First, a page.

A new set of bills is reportedly being prepared to regulate and legalize cryptocurrencies like Bitcoin and Ethereum in South Korea.
According to a report today by the Korea Herald, representative Park Yong-jin, a lawmaker and member of the country’s ruling Democratic Party is drawing up three revisions this month to build a regulatory framework for digital currencies.
One of the bills will look at revising the existing Electronic Financial Transactions Act in order to mandate regulatory approval for cryptocurrency transactions, according to the report. In effect, this would mean that traders and even companies engaging in cryptocurrency transactions would be under the purview of the South Korean government.
In the draft proposal, Park pointed to “the void of a state-led protection that guarantees digital currency’s value”, citing the need to address “digital currency’s nonexchangability to other existing currencies” and intriguingly, “the possibility of wrecking havoc on national economy from digital currency bubble burst”, according to the report. Park, presumably a skeptic of digital currencies, has notably compared this year’s surging prices of cryptocurrencies with Europe’s tulip craze in the 17th century.
The other revisions also address income and corporate tax laws to enable financial authorities to curb any instances of tax evasion from digital currency transactions. South Korea has consistently figured among the world’s largest bitcoin trading markets this year. Data shows the Korean market amounting to nearly 8.5% of the world’s traded bitcoins in a 24-hour period, with a spread of just under $150 when compared to USD-based markets.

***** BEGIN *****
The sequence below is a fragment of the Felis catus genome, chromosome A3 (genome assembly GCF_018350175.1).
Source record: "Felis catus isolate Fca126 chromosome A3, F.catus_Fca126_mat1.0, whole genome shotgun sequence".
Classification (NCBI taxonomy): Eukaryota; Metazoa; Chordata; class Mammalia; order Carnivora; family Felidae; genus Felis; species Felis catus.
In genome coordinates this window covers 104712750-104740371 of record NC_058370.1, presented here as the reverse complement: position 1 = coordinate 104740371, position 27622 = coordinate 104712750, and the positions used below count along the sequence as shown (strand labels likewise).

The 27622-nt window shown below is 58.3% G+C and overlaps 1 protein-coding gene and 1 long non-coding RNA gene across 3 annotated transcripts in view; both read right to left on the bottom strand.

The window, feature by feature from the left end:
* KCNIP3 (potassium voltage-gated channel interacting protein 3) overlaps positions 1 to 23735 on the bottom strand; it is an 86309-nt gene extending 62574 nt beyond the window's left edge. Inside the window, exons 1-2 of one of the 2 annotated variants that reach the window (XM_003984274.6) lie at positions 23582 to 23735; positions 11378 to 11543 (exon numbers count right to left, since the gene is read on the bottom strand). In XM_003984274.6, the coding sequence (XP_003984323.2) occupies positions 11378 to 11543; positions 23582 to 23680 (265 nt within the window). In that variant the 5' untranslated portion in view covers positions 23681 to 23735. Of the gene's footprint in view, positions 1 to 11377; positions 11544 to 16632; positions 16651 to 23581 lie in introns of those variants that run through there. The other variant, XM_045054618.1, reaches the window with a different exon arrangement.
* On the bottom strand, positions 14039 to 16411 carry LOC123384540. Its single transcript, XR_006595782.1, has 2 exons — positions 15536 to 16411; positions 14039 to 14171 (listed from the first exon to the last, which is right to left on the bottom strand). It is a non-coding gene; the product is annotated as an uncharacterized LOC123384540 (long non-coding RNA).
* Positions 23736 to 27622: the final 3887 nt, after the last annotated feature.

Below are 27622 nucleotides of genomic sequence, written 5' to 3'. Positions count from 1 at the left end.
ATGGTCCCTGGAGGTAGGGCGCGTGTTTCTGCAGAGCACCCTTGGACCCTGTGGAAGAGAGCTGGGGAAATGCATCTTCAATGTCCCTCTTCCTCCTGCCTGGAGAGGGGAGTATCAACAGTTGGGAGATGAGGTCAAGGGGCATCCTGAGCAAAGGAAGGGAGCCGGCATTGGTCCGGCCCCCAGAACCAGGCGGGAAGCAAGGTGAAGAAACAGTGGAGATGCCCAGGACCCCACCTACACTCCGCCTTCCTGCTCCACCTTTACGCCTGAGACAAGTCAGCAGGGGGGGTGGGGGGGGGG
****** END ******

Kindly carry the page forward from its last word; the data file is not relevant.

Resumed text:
As CCN reported in late 2016, the country’s Financial Services Commission (FSC) – the primary financial regulator – established a digital currency task force with the aim of introducing regulations for the digital currency industry this year.
At the time, FSC chairman Yim Jong-yong stated:
The government will push for the systemization of digital currency on a full scale in tandem with a global trend in the U.S., Japan and other countries.
While moves toward regulation and, in effect, legalization were uncertain as recently as June, today’s developments point to a more concrete, legislative path toward that that end.
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